I see the people who are exploring practical ideas about our present and future as people who are living the lives of explorers in the Landscape of Change. I mean that they are explorers and trailblazers in the areas of life which are uncertain and changing. The areas of uncertainly are increasinlgy becoming a reality in the lives of many people, who would never have chosen to explore them. The explorers are going abead of the crowd, and the directions that they take become like beaten tracks across the Landscape of Change. When they explain about what they are doing and thinking it is can be like hearing the reports of explorers. As we hear details of these explorations it helps us to decide if we want to follow in their footseps or to go a different way as we map out our own pathways through the Landscape of Change
Production and working together
MIchel Bauwens has influenced my Landscape of Change thinking for several years. In Four Scenarios for the Collborative Economy he analyses a few specific aspects of peer-to-peer (P2P) dynamics, information-sharing, and value. Towards the end he explores the very real problem of people in the P2P community who are creating value through their work and are sharing the fruits of their work freely, but are not earning money as a result. He explores ideas around how the P2P community should relate to the people who are not contributing freely in a similar way - i.e. people who are who taking a more "normal" approach of investing their time in earning money for themselves, but who nonetheless want to benefit from the work of the P2P community who are working freely.
Architects, architecture and collaboration.
In Michel's work in the P2P Foundation he drives forward many ideas around new ways of working, thinking and collaborating. It is comparatively easy to understand these ideas when applied to open source software, but less easy to see how those ideas transfer to the production of physical objects. These issues are explored in a TED talk by Alastair Parvin. He is looking at architects and architecture and asking questions such as "How can architects serve all people - instead of just the richest?". His answers lie in open source, collaboration, and other features that often appear in the Landscape of Change Alastair Parvin: Architecture for the people by the people.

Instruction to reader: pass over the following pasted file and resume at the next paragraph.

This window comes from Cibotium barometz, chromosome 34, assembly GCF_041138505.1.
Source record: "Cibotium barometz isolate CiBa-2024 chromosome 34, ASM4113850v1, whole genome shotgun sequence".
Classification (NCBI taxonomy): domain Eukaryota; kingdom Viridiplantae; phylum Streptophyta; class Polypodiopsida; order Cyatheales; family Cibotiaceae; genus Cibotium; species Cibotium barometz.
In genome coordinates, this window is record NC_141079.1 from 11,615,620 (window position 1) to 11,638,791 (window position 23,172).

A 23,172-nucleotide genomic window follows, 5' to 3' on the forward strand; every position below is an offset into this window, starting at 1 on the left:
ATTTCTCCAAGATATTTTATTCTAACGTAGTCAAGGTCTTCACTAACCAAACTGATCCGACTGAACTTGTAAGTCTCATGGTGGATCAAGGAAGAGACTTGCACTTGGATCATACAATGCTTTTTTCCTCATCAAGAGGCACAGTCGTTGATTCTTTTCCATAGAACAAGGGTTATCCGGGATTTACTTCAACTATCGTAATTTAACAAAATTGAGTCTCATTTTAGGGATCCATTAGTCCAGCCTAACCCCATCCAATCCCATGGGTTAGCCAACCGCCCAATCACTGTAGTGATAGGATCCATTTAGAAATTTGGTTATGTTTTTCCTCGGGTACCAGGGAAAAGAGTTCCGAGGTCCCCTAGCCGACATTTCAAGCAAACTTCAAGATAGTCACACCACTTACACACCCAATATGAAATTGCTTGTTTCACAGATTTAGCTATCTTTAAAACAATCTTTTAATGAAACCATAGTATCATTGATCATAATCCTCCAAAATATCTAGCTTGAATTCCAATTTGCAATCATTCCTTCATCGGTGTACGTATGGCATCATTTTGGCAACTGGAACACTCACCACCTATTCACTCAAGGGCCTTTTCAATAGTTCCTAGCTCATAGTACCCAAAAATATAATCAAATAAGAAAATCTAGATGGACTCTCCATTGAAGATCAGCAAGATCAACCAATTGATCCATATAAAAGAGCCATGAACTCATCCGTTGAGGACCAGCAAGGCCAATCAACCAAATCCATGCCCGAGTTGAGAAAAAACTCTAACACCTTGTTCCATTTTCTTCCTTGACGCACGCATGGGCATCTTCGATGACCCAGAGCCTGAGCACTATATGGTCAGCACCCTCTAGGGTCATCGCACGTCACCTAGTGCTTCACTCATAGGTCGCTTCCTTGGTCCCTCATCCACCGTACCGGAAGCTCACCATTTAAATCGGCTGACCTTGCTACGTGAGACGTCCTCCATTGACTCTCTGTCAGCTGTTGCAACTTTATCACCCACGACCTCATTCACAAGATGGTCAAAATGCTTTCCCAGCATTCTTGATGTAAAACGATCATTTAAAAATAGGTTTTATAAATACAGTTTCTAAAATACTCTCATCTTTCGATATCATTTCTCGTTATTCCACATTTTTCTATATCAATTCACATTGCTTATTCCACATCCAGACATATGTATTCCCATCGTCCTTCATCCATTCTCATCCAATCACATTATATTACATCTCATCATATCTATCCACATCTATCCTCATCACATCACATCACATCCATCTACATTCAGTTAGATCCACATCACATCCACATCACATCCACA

Another important feature of the Lansdcape of Change is the need for life-long-learning, so that we can cope with the continually changing patterns of life, living and livelihoods.
In talking about education I often run into problems because people have many differing ideas about it. It helps to have relevant examples of what I mean. Yaacov Hecht's descriptions of self-motivated learning are very helpful, as are the entertaining TED talks and RSA Animates given by Sir Ken Robinson. Both people focus on schools, but their ideas of twenty-first century systems for learning and education overlap my experiences as a free-range learner online, and explorations of GlobalNet21 as an environment for learning.
In "Education City - A learning Social Network" The Path of Education System in the 21st Century. Yaacov Hecht describes '"The Fourth Wave" and various features of life that I think of under the heading of Landscape of Change. He also makes excellent observations and suggestions about educating children as individuals, and seeing whole cities as learning environments. This kind of educational experiences can become a reality much more easily for adults, as we are not caught inside the existing system of compulsory education. I believe that if we adopt effective self-directed approaches to our ongoing learning as adults then it will accelerate the adoption of such approaches within the formal existing education system at primary, secondary and tertiary level, which in turn will make it easier for young people to grow up and their lives in the Landscape of Change. .
I appreciate the explorations described so clearly by Michel Bauwens, Alastair Parvin and Yaacov Hecht. I look forward to a Landscape of Change where their beaten tracks have become well trodden paths and the preferred routes for many people.
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